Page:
That cleared up, we can now turn to the question of county economies. Which counties have the strongest economies? The simple answer is we do not know. The Kenya National Bureau of Statistics (KNBS), the national statistics agency, only publishes national accounts for the whole economy. It is now publishing “County Statistical Abstracts” but these do not include GDP. Six years on, the counties have not found it worthwhile to measure the sizes of their economies even though this is part of their mandate, and it is not particularly difficult or expensive.

In response, I posted a graphic with two sets of figures of the relative size of county economies. One is an estimate of county GDPs computed by World Bank researchers, and published in a paper titled Bright Lights, Big Cities: Measuring national & sub-national economic growth from outer space in Africa, with an application to Kenya and Rwanda.

Which counties have the strongest economies? The simple answer is we do not know. The Kenya National Bureau of Statistics (KNBS) only publishes national accounts for the whole economy. It is now publishing “County Statistical Abstracts” but these do not include GDP. Six years on, the counties have not found it worthwhile to measure the sizes of their economies even though this is part of their mandate, and it is not particularly difficult or expensive.

This methodology is actually more technically sophisticated than it sounds. If one looks at a satellite image of earth taken at night, it becomes apparent that the night lights closely mirror the economic geography of the world. In fact, because the intensity of lights is captured accurately up to a square kilometre, they provide much more detailed geographical coverage than statisticians use to calculate national GDP. Moreover, night lights provide real time data while statistical samples can fall hopelessly out of date, as revealed by the latest rounds of “rebasing” which saw upward GDP revisions ranging from 13 percent in Uganda, 30 percent in Tanzania, to 90 percent in Nigeria. One only frowns at the night lights if they do not know what statisticians do in the kitchen. But as it turns out in fact that over time, the night lights estimate tracks the statistically estimated GDP growth quite well.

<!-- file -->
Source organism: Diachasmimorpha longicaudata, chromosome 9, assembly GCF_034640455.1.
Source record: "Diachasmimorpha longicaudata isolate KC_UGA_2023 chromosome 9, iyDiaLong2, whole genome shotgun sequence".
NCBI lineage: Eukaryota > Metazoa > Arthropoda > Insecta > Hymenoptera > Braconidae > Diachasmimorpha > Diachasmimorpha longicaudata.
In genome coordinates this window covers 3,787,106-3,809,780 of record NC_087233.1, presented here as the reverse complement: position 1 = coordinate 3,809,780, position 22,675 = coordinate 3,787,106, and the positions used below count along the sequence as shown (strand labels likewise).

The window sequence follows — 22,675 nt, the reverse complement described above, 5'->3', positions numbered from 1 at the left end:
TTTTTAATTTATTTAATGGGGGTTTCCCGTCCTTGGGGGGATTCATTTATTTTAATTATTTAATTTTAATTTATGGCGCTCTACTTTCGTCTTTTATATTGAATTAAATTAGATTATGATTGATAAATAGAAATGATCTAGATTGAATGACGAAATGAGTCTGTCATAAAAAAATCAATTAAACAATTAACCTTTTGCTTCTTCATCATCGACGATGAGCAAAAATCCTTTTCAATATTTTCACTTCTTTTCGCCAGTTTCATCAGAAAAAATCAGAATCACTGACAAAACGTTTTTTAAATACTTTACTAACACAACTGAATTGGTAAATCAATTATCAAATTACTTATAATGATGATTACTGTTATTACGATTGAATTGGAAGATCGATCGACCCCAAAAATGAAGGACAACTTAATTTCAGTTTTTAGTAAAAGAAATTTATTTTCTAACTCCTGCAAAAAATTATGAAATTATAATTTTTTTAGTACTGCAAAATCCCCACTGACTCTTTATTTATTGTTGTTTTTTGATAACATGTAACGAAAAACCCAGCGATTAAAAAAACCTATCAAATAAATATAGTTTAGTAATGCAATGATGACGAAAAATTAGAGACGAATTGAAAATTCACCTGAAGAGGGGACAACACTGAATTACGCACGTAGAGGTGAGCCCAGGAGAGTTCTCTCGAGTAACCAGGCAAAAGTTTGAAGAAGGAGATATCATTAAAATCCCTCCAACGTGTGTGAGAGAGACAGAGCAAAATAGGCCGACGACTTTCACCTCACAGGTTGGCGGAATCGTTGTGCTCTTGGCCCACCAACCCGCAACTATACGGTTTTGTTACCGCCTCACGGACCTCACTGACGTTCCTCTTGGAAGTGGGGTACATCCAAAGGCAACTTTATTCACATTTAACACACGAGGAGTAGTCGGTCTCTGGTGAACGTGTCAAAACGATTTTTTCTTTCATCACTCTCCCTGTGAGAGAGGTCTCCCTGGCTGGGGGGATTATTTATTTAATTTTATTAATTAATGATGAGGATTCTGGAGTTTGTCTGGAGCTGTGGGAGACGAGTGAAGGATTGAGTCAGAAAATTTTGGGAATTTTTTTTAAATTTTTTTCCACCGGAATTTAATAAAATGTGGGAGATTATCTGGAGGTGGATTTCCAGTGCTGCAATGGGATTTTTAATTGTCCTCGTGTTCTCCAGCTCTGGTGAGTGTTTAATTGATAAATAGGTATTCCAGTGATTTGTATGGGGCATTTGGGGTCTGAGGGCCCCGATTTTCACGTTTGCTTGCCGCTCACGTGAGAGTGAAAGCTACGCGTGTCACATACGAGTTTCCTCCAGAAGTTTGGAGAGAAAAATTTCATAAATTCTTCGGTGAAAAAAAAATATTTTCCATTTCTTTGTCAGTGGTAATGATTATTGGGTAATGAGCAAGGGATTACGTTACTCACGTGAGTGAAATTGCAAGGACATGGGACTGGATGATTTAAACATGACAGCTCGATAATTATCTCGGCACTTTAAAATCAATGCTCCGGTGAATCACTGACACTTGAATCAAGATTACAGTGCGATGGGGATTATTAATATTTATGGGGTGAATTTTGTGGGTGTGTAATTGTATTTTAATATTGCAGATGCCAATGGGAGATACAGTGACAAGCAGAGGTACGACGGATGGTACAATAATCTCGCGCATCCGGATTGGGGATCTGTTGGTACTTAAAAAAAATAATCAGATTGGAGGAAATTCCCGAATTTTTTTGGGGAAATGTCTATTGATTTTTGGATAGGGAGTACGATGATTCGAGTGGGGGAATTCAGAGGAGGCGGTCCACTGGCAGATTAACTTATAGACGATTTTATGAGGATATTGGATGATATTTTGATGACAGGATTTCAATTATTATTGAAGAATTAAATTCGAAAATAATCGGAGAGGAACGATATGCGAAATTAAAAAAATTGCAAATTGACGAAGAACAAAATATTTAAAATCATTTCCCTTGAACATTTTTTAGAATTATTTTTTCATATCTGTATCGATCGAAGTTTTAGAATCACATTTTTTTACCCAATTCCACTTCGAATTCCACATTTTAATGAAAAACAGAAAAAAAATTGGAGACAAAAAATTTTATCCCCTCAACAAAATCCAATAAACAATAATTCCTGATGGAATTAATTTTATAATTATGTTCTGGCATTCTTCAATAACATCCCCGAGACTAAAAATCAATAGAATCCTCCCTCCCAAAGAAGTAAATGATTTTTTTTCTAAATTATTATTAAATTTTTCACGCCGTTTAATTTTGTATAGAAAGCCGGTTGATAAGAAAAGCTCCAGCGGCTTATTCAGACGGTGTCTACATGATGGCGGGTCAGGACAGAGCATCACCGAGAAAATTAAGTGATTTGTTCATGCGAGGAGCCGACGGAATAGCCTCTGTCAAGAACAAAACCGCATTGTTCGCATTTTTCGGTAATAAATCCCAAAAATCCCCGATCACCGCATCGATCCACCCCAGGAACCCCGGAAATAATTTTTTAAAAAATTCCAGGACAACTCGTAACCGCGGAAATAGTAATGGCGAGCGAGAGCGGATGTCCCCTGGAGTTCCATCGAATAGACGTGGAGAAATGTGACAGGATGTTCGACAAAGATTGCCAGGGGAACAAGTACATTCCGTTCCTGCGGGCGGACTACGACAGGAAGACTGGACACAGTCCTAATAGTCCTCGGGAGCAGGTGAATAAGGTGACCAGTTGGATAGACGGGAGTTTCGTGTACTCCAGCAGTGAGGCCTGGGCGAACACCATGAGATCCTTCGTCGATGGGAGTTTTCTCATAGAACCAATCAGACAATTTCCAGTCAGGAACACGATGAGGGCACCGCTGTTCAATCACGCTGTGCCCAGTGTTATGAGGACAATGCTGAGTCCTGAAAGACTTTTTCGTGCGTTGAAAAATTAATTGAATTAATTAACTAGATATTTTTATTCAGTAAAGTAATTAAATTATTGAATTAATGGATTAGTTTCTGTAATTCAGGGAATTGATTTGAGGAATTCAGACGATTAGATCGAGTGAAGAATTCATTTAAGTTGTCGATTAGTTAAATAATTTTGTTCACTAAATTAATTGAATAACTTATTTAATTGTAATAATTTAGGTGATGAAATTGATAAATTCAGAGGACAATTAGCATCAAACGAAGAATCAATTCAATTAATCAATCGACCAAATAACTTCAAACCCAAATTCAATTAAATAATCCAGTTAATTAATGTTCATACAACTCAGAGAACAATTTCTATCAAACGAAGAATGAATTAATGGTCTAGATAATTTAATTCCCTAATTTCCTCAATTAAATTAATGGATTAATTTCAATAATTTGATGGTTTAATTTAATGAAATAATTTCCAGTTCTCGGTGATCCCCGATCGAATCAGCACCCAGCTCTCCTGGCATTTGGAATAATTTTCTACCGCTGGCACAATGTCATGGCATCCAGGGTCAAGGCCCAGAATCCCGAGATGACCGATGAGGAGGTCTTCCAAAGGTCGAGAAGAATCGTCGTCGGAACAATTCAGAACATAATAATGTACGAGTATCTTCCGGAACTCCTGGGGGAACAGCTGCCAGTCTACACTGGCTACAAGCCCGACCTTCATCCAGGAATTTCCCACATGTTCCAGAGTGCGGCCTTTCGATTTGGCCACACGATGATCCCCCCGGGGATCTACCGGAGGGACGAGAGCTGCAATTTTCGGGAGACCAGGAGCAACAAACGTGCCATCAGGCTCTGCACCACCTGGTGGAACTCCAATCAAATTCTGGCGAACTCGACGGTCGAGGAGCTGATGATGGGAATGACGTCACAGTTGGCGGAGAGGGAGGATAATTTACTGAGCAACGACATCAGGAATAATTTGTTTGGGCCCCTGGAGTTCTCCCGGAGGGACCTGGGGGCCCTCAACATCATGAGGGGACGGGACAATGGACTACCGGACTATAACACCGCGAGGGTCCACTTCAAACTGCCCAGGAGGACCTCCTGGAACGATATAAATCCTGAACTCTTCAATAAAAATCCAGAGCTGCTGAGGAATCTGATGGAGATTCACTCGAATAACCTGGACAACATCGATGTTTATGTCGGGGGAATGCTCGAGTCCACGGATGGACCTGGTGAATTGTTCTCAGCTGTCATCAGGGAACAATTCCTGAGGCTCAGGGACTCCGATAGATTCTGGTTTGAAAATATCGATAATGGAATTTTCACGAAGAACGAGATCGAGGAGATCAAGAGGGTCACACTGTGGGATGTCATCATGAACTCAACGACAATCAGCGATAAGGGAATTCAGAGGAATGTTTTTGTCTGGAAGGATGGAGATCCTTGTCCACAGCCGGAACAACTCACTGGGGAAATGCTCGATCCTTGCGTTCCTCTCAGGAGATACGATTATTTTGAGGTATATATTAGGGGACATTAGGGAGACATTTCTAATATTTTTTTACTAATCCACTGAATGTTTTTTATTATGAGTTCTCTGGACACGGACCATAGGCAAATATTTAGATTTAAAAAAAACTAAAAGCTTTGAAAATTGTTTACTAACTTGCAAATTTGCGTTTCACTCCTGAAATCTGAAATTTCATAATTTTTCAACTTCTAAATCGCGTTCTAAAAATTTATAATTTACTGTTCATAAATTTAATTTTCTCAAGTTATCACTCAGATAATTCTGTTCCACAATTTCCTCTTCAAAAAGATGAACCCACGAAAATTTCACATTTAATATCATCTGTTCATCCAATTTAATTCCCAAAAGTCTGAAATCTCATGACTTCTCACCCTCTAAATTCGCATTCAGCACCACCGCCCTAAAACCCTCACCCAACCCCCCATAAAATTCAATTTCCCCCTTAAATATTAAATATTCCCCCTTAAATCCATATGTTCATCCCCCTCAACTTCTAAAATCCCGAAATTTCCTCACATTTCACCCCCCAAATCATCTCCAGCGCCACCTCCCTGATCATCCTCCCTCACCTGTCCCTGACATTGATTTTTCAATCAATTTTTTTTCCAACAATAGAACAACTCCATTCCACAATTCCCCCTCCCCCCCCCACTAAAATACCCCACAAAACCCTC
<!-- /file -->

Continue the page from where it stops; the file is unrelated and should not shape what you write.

For the second series, I used household consumption expenditure shares from the most recent household budget survey data published by the KNBS, the Kenya Integrated Household Budget Survey (KIHBS 2015/16). This is the survey data that is used to measure poverty as well as to update the consumption basket used to calculate the rate of inflation. Household consumption expenditure is the largest component of GDP. Although the percentage is bound to vary from county to county, we have no reason to expect that to be very large. In general, survey data is more reliable than the methods used to estimate GDP, hence it provides a good check for the night lights data.

Another useful source of information is the relative size of a county’s workforce. In a fully integrated economy with free movement of labour and capital, the size of a region’s economy would be proportional to the labour force: if County A accounts for 5 percent of the workforce, then it should also account for 5 percent of GDP. This is because labour and capital will move to where the opportunities are until capital per worker, and in effect production per worker is the same across the whole economy.